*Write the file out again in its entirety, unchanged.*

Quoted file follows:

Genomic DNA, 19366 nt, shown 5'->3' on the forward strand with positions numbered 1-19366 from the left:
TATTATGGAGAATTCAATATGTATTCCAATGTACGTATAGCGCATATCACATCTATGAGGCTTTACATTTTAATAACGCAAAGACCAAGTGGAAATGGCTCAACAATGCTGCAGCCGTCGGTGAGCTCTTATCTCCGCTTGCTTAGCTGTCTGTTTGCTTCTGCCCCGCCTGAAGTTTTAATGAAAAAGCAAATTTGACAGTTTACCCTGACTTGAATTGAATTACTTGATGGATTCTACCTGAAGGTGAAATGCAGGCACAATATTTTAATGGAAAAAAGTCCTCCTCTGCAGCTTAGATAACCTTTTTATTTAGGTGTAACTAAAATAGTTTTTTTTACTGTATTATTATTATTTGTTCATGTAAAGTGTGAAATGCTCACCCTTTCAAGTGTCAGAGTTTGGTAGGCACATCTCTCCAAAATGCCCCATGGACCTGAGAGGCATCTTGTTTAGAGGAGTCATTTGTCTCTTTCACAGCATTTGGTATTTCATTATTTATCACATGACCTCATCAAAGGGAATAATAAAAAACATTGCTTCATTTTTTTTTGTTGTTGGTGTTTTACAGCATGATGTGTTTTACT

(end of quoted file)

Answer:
Genomic DNA, 19366 nt, shown 5'->3' on the forward strand with positions numbered 1-19366 from the left:
TATTATGGAGAATTCAATATGTATTCCAATGTACGTATAGCGCATATCACATCTATGAGGCTTTACATTTTAATAACGCAAAGACCAAGTGGAAATGGCTCAACAATGCTGCAGCCGTCGGTGAGCTCTTATCTCCGCTTGCTTAGCTGTCTGTTTGCTTCTGCCCCGCCTGAAGTTTTAATGAAAAAGCAAATTTGACAGTTTACCCTGACTTGAATTGAATTACTTGATGGATTCTACCTGAAGGTGAAATGCAGGCACAATATTTTAATGGAAAAAAGTCCTCCTCTGCAGCTTAGATAACCTTTTTATTTAGGTGTAACTAAAATAGTTTTTTTTACTGTATTATTATTATTTGTTCATGTAAAGTGTGAAATGCTCACCCTTTCAAGTGTCAGAGTTTGGTAGGCACATCTCTCCAAAATGCCCCATGGACCTGAGAGGCATCTTGTTTAGAGGAGTCATTTGTCTCTTTCACAGCATTTGGTATTTCATTATTTATCACATGACCTCATCAAAGGGAATAATAAAAAACATTGCTTCATTTTTTTTTGTTGTTGGTGTTTTACAGCATGATGTGTTTTACT